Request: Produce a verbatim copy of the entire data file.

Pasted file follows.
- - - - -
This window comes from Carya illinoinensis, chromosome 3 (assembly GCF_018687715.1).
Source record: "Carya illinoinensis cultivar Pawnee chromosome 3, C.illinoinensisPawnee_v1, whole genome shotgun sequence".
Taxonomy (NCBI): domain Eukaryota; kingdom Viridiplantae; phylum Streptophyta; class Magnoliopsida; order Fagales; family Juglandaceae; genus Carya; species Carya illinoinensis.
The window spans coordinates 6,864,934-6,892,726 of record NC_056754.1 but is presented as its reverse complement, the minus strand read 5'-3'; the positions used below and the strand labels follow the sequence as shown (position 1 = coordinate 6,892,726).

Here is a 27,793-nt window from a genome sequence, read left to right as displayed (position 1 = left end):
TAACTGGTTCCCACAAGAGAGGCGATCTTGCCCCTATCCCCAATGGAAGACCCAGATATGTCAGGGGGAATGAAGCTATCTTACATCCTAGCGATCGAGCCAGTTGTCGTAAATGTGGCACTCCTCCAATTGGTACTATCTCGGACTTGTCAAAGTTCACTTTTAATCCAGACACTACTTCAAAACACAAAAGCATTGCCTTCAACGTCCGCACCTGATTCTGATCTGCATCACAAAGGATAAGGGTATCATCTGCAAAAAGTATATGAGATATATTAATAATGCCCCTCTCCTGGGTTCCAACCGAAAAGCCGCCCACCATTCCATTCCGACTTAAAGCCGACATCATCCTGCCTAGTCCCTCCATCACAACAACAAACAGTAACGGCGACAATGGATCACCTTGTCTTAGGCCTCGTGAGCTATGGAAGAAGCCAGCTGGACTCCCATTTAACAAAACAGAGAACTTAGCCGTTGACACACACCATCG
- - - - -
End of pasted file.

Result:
This window comes from Carya illinoinensis, chromosome 3 (assembly GCF_018687715.1).
Source record: "Carya illinoinensis cultivar Pawnee chromosome 3, C.illinoinensisPawnee_v1, whole genome shotgun sequence".
Taxonomy (NCBI): domain Eukaryota; kingdom Viridiplantae; phylum Streptophyta; class Magnoliopsida; order Fagales; family Juglandaceae; genus Carya; species Carya illinoinensis.
The window spans coordinates 6,864,934-6,892,726 of record NC_056754.1 but is presented as its reverse complement, the minus strand read 5'-3'; the positions used below and the strand labels follow the sequence as shown (position 1 = coordinate 6,892,726).

Here is a 27,793-nt window from a genome sequence, read left to right as displayed (position 1 = left end):
TAACTGGTTCCCACAAGAGAGGCGATCTTGCCCCTATCCCCAATGGAAGACCCAGATATGTCAGGGGGAATGAAGCTATCTTACATCCTAGCGATCGAGCCAGTTGTCGTAAATGTGGCACTCCTCCAATTGGTACTATCTCGGACTTGTCAAAGTTCACTTTTAATCCAGACACTACTTCAAAACACAAAAGCATTGCCTTCAACGTCCGCACCTGATTCTGATCTGCATCACAAAGGATAAGGGTATCATCTGCAAAAAGTATATGAGATATATTAATAATGCCCCTCTCCTGGGTTCCAACCGAAAAGCCGCCCACCATTCCATTCCGACTTAAAGCCGACATCATCCTGCCTAGTCCCTCCATCACAACAACAAACAGTAACGGCGACAATGGATCACCTTGTCTTAGGCCTCGTGAGCTATGGAAGAAGCCAGCTGGACTCCCATTTAACAAAACAGAGAACTTAGCCGTTGACACACACCATCG